Orlando Sentinel | by Leslie Postal | November 5, 2020
As his administration pushed hard for schools to open in August, Gov. Ron DeSantis said he was championing the needs of low-income working parents who would benefit if campuses welcomed back their children.
That’s not how it played out in Central Florida.
Across Lake, Orange, Osceola and Volusia counties, public schools with the biggest percentages of low-income children — as well as those with large numbers of Black or Hispanic youngsters — often had the largest share of children opting for online learning, an analysis of school district attendance data shows.
“I know the virus has had a disproportionate effect on minority children,” said Joseph Caesar, who is Black and decided his 6-year-old daughter would study remotely this semester instead of attending classes at Englewood Elementary School in Orange County.
“I didn’t want to risk that for my child,” he said. “When you know there’s no treatment, there’s no vaccine, it’s just very difficult to say you want your child back on campus.”
Public schools in Central Florida, like across much of the state, opened in August, giving parents a choice whether their children would study on campus or online during the coronavirus pandemic. A majority kept their children off campus, but the percentages varied by county, by neighborhood, by income and by race.
Dommerich Elementary School in Maitland, for example, had 59% of its students on campus when schools opened Aug. 21, the largest percentage among the Orange school district’s 128 elementary schools. Dommerich’s population is 84% white and less than 18% of its students are poor enough to qualify for the federal lunch program.
Look up your school for in-person vs. virtual enrollment
In-person vs virtual enrollment at the start of this school year for school districts in Orange, Seminole, Osceola, Lake and Volusia. For Seminole, the Sentinel included enrollment in a hybrid program in which the online learning curriculum is not full-time. Scroll right to see all columns.
West Oaks Elementary School in west Orange, by comparison, had 24% of students opt to be on campus, the smallest percentage for OCPS elementary schools. The school’s population is 93% Black and nearly all qualify for the lunch program.
Educators understand the parental decisions but also worry because early reviews of grades and “progress monitoring” data suggest students studying remotely are lagging behind classmates who are on campus.
In Volusia County, for example, 33% of middle school students doing “Volusia live” online lessons had at least one D or F at the end of September, compared with less than 19% of those on campus.
A national survey released in August by researchers at the University of Southern California found that parental interest in having kids study from home during the pandemic varied by income, with those earning less more interested in remote education.
That finding, the report said, “may seem counter intuitive.”
Because lower-income parents typically have jobs they cannot do from home, many assumed they would want their children back on campus.
DeSantis made that argument this summer when he urged the state’s public schools to open.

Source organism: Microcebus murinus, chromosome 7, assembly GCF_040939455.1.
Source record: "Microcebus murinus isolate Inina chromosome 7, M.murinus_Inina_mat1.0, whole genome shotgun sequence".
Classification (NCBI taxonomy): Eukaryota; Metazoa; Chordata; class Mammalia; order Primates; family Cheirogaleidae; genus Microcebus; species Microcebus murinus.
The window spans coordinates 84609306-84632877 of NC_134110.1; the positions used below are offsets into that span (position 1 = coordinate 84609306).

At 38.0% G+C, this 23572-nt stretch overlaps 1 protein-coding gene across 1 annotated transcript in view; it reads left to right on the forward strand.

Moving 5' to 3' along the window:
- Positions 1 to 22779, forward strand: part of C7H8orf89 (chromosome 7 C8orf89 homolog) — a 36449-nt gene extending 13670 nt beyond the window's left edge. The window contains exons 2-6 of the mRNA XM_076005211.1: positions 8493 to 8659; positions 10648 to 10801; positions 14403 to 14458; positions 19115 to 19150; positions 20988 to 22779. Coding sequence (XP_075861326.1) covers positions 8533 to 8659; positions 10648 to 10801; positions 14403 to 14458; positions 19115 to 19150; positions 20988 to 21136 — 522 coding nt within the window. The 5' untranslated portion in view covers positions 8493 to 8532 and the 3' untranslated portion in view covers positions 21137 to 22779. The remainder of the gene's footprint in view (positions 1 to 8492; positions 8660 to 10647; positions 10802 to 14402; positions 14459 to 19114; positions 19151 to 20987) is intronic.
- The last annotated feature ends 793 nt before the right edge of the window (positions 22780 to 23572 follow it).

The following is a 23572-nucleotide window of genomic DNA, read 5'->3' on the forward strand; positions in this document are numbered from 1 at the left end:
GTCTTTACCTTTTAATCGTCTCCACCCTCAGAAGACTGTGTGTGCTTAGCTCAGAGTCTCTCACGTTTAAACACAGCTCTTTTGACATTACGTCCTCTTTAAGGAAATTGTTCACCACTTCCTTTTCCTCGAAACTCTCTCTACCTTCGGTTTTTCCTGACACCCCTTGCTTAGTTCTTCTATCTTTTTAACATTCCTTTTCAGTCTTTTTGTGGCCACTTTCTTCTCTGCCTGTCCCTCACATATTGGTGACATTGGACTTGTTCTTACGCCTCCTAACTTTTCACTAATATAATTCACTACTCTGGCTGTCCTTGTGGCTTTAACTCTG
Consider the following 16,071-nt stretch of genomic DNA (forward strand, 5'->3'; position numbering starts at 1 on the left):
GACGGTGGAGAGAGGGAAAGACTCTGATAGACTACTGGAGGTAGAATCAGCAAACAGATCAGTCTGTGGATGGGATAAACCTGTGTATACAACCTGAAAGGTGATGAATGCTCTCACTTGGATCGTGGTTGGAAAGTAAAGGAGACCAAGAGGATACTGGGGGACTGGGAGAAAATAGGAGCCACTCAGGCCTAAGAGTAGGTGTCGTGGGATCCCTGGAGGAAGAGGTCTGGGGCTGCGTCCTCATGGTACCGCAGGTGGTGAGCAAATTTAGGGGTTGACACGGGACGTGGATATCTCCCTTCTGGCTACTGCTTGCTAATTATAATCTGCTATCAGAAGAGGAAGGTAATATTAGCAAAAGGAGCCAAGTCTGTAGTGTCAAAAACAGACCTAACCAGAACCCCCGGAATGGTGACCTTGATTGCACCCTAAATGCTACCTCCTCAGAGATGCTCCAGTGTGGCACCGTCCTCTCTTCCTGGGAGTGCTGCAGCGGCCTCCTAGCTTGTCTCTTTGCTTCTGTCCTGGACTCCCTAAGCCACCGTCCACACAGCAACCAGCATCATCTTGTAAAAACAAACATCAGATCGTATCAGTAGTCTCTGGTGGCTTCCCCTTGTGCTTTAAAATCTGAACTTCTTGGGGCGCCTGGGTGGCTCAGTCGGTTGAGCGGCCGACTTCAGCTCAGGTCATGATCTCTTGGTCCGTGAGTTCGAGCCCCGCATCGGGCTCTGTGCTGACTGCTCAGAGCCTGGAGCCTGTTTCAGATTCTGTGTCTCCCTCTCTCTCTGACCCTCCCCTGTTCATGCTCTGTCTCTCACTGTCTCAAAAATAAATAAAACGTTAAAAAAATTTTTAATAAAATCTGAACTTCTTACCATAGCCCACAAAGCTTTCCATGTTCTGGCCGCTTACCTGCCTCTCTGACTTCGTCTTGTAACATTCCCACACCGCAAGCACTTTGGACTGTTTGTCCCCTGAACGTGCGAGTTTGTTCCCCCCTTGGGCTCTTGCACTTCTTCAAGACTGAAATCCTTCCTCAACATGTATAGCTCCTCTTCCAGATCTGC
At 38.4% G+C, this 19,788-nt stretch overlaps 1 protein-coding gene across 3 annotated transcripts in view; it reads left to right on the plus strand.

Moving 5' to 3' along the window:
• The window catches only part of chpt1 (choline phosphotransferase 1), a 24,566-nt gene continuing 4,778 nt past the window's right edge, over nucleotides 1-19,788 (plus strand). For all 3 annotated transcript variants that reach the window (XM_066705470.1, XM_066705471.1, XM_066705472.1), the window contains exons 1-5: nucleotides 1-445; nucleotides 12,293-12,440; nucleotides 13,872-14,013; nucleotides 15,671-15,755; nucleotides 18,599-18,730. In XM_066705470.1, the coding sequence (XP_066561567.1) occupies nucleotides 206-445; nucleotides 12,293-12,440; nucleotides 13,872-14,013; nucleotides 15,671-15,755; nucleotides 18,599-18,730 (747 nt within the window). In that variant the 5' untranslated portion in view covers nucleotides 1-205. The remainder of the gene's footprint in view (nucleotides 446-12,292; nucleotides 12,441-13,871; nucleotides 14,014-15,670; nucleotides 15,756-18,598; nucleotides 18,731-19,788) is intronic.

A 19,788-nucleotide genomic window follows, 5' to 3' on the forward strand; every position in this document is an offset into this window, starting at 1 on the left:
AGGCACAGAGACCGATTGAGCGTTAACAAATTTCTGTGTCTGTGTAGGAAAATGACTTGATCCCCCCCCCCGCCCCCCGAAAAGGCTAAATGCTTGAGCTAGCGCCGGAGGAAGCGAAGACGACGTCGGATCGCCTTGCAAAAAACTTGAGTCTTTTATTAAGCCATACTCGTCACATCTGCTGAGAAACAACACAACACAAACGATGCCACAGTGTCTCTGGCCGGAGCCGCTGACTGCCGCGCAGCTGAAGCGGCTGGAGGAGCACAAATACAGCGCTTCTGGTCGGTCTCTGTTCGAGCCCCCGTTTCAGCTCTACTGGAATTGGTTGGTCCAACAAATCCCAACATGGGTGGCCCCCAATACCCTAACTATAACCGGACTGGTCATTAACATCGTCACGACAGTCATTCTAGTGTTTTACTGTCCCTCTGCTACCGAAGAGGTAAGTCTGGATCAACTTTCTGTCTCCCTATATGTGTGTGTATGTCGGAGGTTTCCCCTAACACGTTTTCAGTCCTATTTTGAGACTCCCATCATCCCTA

“Some of those low-income parents, they may not have the same luxuries in terms of the option of what they can do, if the school system is not offering in-person instruction,” he said.
But other USC survey questions — ones that asked “how scared people were” — help explain why low-income parents didn’t rush to put their children in school, said Anna Saavedra, a USC research scientist and the paper’s lead author.
Parents earning less than $50,000, they found, were far more likely to think that if infected with the coronvavirus they would be hospitalized or die compared with those who earned more than $150,000.
Those perceptions align with reality, the authors said, as those with lower incomes, who are often racial minorities, have been disproportionately impacted by the pandemic. In Florida, for example, the mortality rate for Black and Hispanic residents who get COVID-19 is higher than for white or non-Hispanic residents, state data shows.
Others noted that low-income families, compared with more affluent ones, often have more health problems that could make them at higher risk of complications should they get the virus or live with older relatives who are at higher risk. With economic struggles made worse by the pandemic, they also may have more worries about paying for health care should family members become ill.
“My personal precaution was just to wait it out,” said Cassie Mortimore, who is Black and kept her three children home this semester.
Mortimore’s Orlando household includes her grandmother and her mother, both with health problems, and she didn’t want either of them to get sick. She doesn’t personally know anyone who has had coronavirus but knows African-American families like hers are at more at risk.
“Maybe that is a reason where they’re stressing so much in our community for our children to stay home,” she said.
Her children attend OCPS Academic Center for Excellence in Parramore and Jones High School. Jones is 90% Black and nearly all low income. Only 13% of Jones students were on campus in August, the smallest percentage among the 20 OCPS high schools.
Elise Breth, a Maitland mother of two, said she and her husband were convinced that academically, socially and emotionally, it was best for their kids to be in classrooms with their teachers and classmates, but Breth, who is white, said they were also apprehensive about the health risks.